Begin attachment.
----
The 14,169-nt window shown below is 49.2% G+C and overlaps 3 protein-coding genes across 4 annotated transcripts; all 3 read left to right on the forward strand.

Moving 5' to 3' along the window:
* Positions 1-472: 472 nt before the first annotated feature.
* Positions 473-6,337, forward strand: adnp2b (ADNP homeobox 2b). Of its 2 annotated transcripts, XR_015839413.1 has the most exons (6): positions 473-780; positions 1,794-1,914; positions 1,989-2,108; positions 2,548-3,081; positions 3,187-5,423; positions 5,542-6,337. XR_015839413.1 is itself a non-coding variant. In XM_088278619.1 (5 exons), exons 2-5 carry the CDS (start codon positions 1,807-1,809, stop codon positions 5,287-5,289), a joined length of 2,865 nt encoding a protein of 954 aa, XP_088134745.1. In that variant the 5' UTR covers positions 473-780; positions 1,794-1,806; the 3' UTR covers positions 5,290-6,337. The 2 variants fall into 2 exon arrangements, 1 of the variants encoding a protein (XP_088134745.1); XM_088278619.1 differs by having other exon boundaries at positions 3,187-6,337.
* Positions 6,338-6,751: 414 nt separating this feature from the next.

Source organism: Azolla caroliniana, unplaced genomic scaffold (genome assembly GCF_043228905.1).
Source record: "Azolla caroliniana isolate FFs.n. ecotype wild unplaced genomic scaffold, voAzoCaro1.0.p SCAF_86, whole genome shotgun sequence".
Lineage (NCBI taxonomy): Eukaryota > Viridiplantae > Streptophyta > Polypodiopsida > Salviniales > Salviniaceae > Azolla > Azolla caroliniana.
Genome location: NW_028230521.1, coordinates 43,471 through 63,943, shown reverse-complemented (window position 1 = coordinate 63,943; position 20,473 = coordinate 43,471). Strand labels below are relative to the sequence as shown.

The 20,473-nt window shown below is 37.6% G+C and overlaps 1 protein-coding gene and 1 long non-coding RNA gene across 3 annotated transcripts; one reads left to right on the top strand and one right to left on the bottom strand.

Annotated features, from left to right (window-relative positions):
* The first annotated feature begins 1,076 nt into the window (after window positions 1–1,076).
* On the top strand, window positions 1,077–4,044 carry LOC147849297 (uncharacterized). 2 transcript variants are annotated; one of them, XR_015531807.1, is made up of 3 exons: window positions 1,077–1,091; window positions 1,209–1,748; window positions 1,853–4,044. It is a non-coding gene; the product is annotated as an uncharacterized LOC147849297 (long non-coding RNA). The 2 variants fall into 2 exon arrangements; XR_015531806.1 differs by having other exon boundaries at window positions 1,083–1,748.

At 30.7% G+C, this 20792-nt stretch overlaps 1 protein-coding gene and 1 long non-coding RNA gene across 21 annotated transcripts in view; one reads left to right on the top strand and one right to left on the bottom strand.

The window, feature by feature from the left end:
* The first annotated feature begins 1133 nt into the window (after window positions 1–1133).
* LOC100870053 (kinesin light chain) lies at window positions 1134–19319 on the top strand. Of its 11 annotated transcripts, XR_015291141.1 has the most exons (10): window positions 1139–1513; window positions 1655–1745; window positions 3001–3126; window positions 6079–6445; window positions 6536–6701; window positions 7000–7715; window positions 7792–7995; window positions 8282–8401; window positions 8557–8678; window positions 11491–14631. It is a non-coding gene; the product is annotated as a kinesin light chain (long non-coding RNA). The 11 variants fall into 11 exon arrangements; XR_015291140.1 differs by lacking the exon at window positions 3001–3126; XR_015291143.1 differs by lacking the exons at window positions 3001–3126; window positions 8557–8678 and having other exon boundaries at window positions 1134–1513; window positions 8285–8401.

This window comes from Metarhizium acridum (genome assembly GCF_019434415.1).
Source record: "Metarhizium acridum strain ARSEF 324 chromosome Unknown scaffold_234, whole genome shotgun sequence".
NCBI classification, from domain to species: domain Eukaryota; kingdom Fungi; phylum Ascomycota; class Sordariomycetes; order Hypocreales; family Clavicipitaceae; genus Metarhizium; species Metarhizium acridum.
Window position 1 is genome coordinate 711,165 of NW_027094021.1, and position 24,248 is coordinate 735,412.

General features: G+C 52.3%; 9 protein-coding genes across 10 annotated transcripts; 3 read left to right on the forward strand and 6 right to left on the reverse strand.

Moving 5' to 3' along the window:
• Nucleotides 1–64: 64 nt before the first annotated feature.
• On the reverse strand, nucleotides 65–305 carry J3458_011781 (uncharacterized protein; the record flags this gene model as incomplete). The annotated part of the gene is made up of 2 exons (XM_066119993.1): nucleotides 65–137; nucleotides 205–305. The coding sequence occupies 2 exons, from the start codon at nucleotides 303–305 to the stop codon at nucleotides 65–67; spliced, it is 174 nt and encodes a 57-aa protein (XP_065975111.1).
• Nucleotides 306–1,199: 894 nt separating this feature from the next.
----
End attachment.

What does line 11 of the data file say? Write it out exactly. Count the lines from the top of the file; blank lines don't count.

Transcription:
Annotated features, from left to right (window-relative positions):